Is there a difference between good and bad art?
Or is it all a matter of opinion?
By Daniel Lee-Jacobs
As the owner of an art business, I get asked this question quite a lot…
Hundreds of years ago, the answer to this question would have been a lot less subjective. Nowadays, it’s a much more open-ended question.
If we look back at the art produced across the 14th — 18th Century — from the Renaissance to the Romantics — art was highly representational. The aim was to create art that was highly realistic (even if the scenes were rather grand!) The quality of the artwork was highly correlated to the skill of the artist. We could say artwork was ‘good’ or ‘bad’ dependent on whether the painting accurately represented the spray of the ocean, the reflection of the trees in water, the emotion of the figures and characters.
Diego Velazquez, An Old Woman Cooking Eggs (1618) Oil on canvas —Scottish National Gallery. Wikipedia Creative Commons.
It wasn’t until the time of Claude Monet and the Impressionists that this notion began to change. They focused on light and movement — creating images which captured the transient feeling of the scenes in front of them. At the time they were mocked and scorned for their ‘impressions’ of the world, which to the people of the day appeared like ‘bad’ paintings. Of course, nowadays, this isn’t the case and people pay millions of pounds for Monet’s water lilies.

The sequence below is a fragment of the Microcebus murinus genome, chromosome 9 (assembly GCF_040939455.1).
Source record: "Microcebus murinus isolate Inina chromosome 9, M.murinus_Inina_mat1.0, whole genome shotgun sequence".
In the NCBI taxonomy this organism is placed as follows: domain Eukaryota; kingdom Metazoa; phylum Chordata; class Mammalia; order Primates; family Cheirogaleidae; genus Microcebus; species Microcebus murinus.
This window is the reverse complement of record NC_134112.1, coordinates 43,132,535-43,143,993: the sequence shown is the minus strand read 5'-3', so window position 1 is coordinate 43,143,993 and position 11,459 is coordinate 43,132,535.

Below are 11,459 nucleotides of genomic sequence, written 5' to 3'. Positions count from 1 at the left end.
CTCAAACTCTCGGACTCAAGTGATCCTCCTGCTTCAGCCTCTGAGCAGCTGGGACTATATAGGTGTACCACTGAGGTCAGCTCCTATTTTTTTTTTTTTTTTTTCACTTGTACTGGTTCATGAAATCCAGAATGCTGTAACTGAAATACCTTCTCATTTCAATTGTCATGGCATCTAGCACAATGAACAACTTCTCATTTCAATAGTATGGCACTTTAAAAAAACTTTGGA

Today’s contemporary art often takes an even bigger leap away from reality. Abstract art can’t be judged on its relation to real life, whilst for conceptual art, the idea itself is the most important aspect.
In today’s world where there are so many forms of art, which aren’t just 2D, they’re 3D, audio, interactive or immersive, art cannot be judged based on just its visual qualities.
View of “Conceptual Art in Britain 1964–1979,” 2016. Front: Roelof Louw, Soul City (Pyramid of Oranges), 1967.
Even if critics do talk about colour or composition or tone, what makes ‘good’, and even great art stand out, is the clarity with which the artworks central idea or concept shines through and is embodied in the artwork. This is a function of the execution as well as the idea itself.
A beautiful photorealistic landscape can be brilliant because it can transport you to that place, so that you feel immersed in it, so you imagine the breeze on your face as if you were there. A sculptural installation might be brilliant because it so aptly and poignantly characterises a difficult or current topic — take Grayson Perry’s Brexit pot for example. Even Rothko’s monotone abstract paintings have a mesmerising and imposing power achieved through their sheer scale and depth of colour.
Image: Grayson Perry, Matching Pair, 2017 (detail). Glazed ceramic. Diptych. Each: 105 x 51 cm, 41 3/8 x 20 1/8 in © the artist, courtesy Victoria Miro
Whilst there is always a personal undertone of what you will like and dislike — I do believe there is a difference between good and bad art.
Just like with good and bad writing — good writing may be playful, it may be serious. It may be complex or concise. It may be factual or fictional, but it takes you on a journey. With bad writing and bad art, you’ll soon forget what the storyline is and never return to find out where you got lost…